Monday, August 20, 2007

OTTAWA — President Bush’s two-day summit with the leaders of Canada and Mexico, beginning today in nearby Montebello, is raising fears among some conservatives that the three governments are planning a European Union-style super-government.

Concerns about such an agreement and where it could lead started on Web sites and among talk-radio hosts, picked up by CNN commentator Lou Dobbs and gained traction among some of the House Republicans who successfully derailed Mr. Bush’s immigration-reform plan, which critics described as an amnesty for the millions of illegal aliens in the United States.

“We want you to be aware of serious and growing concerns in the U.S. Congress about the so-called Security and Prosperity Partnership you launched with these nations in 2005,” 21 Republican members of Congress, along with one Democrat, said in a letter to President Bush.

The House has adopted an amendment barring U.S. transportation officials from participating in future meetings of the partnership.

The White House dismissed suspicions of a coming North American Union as a “silly” conspiracy theory. “Americans are going to remain Americans, Canadians are going to remain Canadians and Mexicans are going to remain Mexicans,” a senior Bush administration official said on the condition of anonymity.

But the fight over immigration policy, in which some conservatives accused Mr. Bush of siding with multinational business interests to adopt policies undermining U.S. sovereignty, has aggravated fears about cross-border cooperation with Mexico.

“A couple of events I’ve done this week, this question did come up about the issue of open borders, and how much is this country doing to cut these arrangements with Canada and Mexico to basically give free access in and out of this country,” said Rep. Walter B. Jones, North Carolina Republican, who signed the letter of concern.

Rep. Chris Cannon, Utah Republican — who did not sign the letter — said he has heard questions and complaints from many constituents about the three-party talks and how they could affect U.S. sovereignty.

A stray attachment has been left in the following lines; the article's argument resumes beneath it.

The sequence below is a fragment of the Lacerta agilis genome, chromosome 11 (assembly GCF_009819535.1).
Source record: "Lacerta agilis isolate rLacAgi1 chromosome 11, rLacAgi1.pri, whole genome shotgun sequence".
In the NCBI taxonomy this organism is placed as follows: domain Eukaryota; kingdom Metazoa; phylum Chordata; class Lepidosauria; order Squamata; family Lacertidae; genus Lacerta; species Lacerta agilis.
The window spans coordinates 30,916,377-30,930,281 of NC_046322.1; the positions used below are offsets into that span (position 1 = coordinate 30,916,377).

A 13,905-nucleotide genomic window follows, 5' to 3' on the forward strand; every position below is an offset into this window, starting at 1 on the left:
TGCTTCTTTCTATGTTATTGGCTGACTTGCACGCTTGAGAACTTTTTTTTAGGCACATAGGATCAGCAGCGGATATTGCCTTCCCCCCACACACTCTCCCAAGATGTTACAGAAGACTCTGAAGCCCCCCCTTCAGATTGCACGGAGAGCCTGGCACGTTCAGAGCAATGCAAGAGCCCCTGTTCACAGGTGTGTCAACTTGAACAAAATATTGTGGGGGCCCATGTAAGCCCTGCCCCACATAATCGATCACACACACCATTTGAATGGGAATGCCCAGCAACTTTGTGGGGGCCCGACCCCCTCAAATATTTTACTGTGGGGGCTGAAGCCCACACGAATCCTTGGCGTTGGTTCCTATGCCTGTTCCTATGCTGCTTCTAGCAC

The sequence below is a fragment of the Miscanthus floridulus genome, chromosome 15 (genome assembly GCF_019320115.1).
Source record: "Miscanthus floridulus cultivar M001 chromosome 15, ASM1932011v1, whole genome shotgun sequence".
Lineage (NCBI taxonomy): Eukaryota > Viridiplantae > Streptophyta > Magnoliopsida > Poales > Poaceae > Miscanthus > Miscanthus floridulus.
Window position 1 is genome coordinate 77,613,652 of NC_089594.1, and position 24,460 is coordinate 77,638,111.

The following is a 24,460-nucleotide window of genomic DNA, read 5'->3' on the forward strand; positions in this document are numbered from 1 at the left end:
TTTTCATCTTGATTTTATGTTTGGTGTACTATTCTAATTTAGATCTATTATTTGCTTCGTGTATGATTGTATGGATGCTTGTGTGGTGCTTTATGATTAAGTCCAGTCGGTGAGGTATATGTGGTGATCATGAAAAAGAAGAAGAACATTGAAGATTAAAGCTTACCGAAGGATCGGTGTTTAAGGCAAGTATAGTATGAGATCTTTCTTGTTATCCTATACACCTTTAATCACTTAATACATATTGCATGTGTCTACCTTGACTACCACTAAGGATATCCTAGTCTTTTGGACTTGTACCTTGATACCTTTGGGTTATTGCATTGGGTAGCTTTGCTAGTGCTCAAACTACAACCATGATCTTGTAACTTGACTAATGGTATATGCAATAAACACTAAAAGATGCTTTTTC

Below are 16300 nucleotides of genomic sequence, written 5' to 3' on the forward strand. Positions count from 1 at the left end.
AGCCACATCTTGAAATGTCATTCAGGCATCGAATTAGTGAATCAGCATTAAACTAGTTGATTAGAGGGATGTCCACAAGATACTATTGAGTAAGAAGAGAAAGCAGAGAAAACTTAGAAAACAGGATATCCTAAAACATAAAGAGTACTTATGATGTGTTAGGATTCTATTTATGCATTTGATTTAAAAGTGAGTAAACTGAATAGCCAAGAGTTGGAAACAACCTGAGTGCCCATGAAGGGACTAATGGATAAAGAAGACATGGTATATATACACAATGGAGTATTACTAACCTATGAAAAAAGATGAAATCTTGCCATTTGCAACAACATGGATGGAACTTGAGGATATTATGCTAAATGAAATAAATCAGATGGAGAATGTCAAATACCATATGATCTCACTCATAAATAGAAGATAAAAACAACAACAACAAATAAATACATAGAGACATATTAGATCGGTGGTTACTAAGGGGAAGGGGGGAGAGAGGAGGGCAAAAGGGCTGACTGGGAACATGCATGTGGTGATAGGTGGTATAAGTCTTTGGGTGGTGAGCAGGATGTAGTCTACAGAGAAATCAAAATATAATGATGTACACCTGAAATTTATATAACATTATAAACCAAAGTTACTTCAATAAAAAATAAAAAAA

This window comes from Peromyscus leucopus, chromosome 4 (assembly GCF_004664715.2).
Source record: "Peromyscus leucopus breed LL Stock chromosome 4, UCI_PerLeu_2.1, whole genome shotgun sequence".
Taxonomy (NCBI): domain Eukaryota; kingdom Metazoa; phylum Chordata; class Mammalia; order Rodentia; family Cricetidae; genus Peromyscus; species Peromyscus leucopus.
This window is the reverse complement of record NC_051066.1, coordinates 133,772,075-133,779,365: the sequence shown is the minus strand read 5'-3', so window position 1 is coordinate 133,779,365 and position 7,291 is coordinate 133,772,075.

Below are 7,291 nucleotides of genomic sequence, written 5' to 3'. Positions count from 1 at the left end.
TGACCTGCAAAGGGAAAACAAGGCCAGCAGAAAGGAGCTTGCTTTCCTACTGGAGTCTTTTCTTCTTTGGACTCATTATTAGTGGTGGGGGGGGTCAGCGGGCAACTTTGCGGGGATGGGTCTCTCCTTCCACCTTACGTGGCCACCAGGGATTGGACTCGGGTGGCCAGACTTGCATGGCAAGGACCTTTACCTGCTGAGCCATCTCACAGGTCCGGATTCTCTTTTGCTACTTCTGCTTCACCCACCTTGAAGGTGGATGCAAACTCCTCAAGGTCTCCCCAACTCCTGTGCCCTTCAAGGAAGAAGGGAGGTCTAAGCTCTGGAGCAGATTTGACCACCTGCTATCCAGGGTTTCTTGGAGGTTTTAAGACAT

“Any time you’re talking with another country about how you do things, by nature you’re giving up sovereignty,” Mr. Cannon said. Talks among the three nations’ working groups should be more open, with Congress participating.

“If we’re going to enter into agreements, they ought to be part of a ratifiable process. You want the Senate involved in ratifying them.”

Howard Phillips, a newspaper columnist, conservative activist and one-time Nixon administration official, organized a press conference to be held this morning to announce opposition to the Partnership. “We’re not getting a North American Union overnight, but it’s headed in that direction incrementally,” he said.

The Bush administration official said the White House has made the Partnership, a series of talks begun in 2005, overly complicated. “If people think it’s that complicated, then there’s something more to it,” he said. The purpose of the Partnership is to build upon the North American Free Trade Agreement, which he said has generated $884 billion in trade among the United States, Mexico and Canada over the past 12 years. He said the Partnership adds a security element to the economic and trade partnership.

“We’ve tried to recognize that this is an economic relationship, but also in a post-9/11 world, we have to have security. You can’t have one without the other,” he said. “None of these three countries are talking about changing their fundamental political structure or their fundamental constitutional structure in any way, [nor] adding either a common currency or a “bureaucratic superstructure.”

But with many of the working groups discussing security measures that the Bush official said cannot be fully disclosed, the element of secrecy continues to raise suspicions. Said the congressional letter to Mr. Bush: “We urge you to bring to the Congress whatever provisions have already been agreed upon and those now being pursued.”

Mr. Bush will meet individually with Canadian Prime Minister Stephen Harper and Mexican President Felipe Calderon at the Fairmont Le Chateau Montebello resort. Tomorrow, he will take part in three-way meetings and a press conference, and then fly to Minnesota for a fundraiser for Sen. Norm Coleman, Minnesota Republican.

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